TACOMA, Wash. — The Tacoma police officer who spoke with Pierce County Sheriff Ed Troyer at the scene of a 2021 confrontation with a newspaper carrier testified in court Wednesday.
Troyer faces two misdemeanor charges after he allegedly claimed on an officer line to 911 dispatch that newspaper carrier Sedrick Altheimer threatened to kill him in January 2021.
The trial is now on its ninth day.
Tacoma Police Detective Chad Lawless testified that he and his partner Officer Corey Ventura were the first unit to arrive on the scene.
While Ventura was interviewing Altheimer, Lawless said he spoke with the sheriff about what happened. Lawless testified that Troyer told him he was in his house when he saw a vehicle driving in and out of driveways. Troyer went to investigate, found the vehicle and started talking with the occupant, Lawless said.
Lawless testified that he asked Troyer twice if Altheimer had made any threats to him, and both times, Troyer said no. Lawless said he clarified whether Altheimer had displayed weapons, and Troyer said no, “but he (Troyer) said it was clear that he (Altheimer) wanted to fight.”
Lawless was also responsible for downgrading the officer needs help call, which communicated they didn’t need additional officers on scene.
“I believe my exact words were, ‘We don’t need the whole world here,’” Lawless said in court.
During cross-examination, Troyer’s lawyer, Nick Gross, called into question Lawless’s approach to his handling of the incident, such as Lawless writing his report over a day after the incident occurred.
Gross also asked why Lawless didn't take an incident where Altheimer went to Troyer's house and threw a newspaper in his driveway after the initial confrontation more seriously, noting that he and his superior laughed about it.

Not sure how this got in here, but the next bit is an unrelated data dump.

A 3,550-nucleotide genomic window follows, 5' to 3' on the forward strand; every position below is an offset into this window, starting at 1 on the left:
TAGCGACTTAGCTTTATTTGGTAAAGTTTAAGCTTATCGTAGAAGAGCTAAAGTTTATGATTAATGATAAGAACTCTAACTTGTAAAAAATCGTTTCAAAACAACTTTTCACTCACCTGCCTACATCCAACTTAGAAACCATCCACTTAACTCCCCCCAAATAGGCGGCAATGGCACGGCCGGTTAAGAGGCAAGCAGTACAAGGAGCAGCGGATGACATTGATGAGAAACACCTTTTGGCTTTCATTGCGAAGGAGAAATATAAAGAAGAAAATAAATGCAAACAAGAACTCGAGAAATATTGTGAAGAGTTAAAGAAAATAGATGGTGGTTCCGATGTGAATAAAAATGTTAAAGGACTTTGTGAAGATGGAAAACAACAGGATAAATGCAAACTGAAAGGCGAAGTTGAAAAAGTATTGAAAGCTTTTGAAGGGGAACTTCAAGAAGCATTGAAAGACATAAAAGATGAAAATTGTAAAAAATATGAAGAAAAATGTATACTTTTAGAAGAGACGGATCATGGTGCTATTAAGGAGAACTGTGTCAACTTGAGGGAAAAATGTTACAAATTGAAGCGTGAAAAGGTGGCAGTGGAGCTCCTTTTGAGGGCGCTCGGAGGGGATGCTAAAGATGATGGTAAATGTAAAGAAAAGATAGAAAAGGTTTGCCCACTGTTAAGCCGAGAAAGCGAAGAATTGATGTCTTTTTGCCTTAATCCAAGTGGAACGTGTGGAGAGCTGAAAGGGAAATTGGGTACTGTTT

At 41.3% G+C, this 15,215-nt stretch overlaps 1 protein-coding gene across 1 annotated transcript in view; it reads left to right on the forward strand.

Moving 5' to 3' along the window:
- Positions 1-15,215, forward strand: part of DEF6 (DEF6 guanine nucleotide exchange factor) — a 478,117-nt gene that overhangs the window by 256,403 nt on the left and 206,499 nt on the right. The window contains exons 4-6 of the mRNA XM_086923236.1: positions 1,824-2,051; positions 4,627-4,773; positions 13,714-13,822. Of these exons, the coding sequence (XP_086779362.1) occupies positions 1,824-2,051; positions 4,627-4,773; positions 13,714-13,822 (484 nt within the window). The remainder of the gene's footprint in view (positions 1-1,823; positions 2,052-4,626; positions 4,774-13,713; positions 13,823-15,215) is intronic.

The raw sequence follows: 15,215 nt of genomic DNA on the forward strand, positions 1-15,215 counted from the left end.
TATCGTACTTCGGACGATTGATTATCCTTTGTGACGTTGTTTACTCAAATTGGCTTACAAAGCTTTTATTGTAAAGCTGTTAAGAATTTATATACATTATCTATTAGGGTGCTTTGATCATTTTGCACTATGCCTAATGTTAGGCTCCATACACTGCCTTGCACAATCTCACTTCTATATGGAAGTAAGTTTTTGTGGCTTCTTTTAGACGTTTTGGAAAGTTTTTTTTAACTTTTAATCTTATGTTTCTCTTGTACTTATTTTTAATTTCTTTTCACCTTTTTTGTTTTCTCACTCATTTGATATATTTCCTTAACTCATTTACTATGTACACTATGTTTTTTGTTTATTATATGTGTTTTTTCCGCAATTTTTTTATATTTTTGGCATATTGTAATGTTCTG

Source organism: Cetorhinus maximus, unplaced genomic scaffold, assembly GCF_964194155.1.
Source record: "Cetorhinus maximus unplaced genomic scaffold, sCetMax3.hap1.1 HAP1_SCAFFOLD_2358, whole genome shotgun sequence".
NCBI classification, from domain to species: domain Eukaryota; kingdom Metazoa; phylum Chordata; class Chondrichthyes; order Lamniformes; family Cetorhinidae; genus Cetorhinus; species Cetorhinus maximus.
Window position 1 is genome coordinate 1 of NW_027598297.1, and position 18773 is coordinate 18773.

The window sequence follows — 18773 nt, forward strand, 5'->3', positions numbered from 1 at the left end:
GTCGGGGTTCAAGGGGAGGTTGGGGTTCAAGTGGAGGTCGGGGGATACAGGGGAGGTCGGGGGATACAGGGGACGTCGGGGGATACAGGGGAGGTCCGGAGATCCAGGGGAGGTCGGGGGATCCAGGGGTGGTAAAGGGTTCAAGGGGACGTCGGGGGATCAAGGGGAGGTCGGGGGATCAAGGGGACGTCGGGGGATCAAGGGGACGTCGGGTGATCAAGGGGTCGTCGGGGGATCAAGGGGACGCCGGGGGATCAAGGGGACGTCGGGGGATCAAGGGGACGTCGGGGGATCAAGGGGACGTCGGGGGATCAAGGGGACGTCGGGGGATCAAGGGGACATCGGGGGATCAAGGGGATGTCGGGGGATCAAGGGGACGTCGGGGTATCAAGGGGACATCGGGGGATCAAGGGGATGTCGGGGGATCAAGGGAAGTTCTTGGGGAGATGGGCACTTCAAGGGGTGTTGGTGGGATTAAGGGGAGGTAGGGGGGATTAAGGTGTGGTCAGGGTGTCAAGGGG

“Do you understand why a person in Sheriff Troyer’s position might be concerned?” Gross asked.
“Absolutely,” Lawless replied. “If he was concerned, he should’ve called 911, then.”
The defense also asked Lawless why he didn't use his fifth amendment right to refuse questioning for the trial.
"I felt like the facts of this case need to come out and I didn't want to look like I was hiding anything from the court or the jury," he said.
"You didn't want it to look like you were hiding something, because you want to see Mr. Troyer convicted?" Gross responded.
"No," Lawless said.
Troyer's attorneys called his wife to the stand to talk about the impact of the trial on their family.
She said she wants it to end.
"I'm so tired of it all," Wendy Troyer said. "I just want it to be over."
During her initial statements, Wendy Troyer said protesters have been showing up at their home since the January 2021 incident. However, the judge ruled the statements had no bearing on the sheriff's alleged crimes, so they were irrelevant to the trial. Wendy Troyer's testimony is expected to continue tomorrow.
On Tuesday, Altheimer testified that he saw Troyer following him in his SUV while he was on his newspaper route and eventually confronted him. Altheimer said he never made threats to the sheriff.
On Monday, SouthSound 911 Dispatcher Leah Heiberg, Darren Steiner, who owns the newspaper distribution company that contracts Altheimer, and Tacoma Police Officer Zachary Hobbs, who spoke with Troyer at the scene, testified.
On Jan. 27, 2021, Troyer called 911 on a line used by law enforcement to gather routine information and requests and said that he “caught” Altheimer in his driveway and “he just threatened to kill me,” according to probable cause documents.
Troyer faces one charge of false reporting and one charge of making a false or misleading statement to a public servant. Troyer pleaded not guilty to the charges in October 2021.